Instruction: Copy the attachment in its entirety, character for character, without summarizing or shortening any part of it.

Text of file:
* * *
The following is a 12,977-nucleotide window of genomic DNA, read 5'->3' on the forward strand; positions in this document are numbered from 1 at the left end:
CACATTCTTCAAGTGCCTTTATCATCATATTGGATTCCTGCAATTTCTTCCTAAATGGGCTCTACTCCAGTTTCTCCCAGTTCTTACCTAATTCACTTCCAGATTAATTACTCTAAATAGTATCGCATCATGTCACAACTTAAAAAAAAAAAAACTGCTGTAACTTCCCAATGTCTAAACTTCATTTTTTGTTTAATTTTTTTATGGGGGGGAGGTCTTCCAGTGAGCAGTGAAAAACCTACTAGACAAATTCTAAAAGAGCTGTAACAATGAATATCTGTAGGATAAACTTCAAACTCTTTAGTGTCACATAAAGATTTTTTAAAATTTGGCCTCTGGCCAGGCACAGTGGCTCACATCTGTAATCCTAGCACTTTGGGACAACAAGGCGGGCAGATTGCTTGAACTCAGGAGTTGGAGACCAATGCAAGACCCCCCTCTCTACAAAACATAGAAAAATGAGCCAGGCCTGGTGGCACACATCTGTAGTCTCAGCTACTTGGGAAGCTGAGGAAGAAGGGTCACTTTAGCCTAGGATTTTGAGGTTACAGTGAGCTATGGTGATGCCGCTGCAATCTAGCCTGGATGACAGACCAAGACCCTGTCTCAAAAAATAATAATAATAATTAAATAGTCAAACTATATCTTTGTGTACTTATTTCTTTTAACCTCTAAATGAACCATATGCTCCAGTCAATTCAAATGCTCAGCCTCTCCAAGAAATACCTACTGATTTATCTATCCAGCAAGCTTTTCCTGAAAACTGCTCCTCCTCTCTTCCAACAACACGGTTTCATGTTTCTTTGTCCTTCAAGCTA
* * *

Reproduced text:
The following is a 12,977-nucleotide window of genomic DNA, read 5'->3' on the forward strand; positions in this document are numbered from 1 at the left end:
CACATTCTTCAAGTGCCTTTATCATCATATTGGATTCCTGCAATTTCTTCCTAAATGGGCTCTACTCCAGTTTCTCCCAGTTCTTACCTAATTCACTTCCAGATTAATTACTCTAAATAGTATCGCATCATGTCACAACTTAAAAAAAAAAAAACTGCTGTAACTTCCCAATGTCTAAACTTCATTTTTTGTTTAATTTTTTTATGGGGGGGAGGTCTTCCAGTGAGCAGTGAAAAACCTACTAGACAAATTCTAAAAGAGCTGTAACAATGAATATCTGTAGGATAAACTTCAAACTCTTTAGTGTCACATAAAGATTTTTTAAAATTTGGCCTCTGGCCAGGCACAGTGGCTCACATCTGTAATCCTAGCACTTTGGGACAACAAGGCGGGCAGATTGCTTGAACTCAGGAGTTGGAGACCAATGCAAGACCCCCCTCTCTACAAAACATAGAAAAATGAGCCAGGCCTGGTGGCACACATCTGTAGTCTCAGCTACTTGGGAAGCTGAGGAAGAAGGGTCACTTTAGCCTAGGATTTTGAGGTTACAGTGAGCTATGGTGATGCCGCTGCAATCTAGCCTGGATGACAGACCAAGACCCTGTCTCAAAAAATAATAATAATAATTAAATAGTCAAACTATATCTTTGTGTACTTATTTCTTTTAACCTCTAAATGAACCATATGCTCCAGTCAATTCAAATGCTCAGCCTCTCCAAGAAATACCTACTGATTTATCTATCCAGCAAGCTTTTCCTGAAAACTGCTCCTCCTCTCTTCCAACAACACGGTTTCATGTTTCTTTGTCCTTCAAGCTA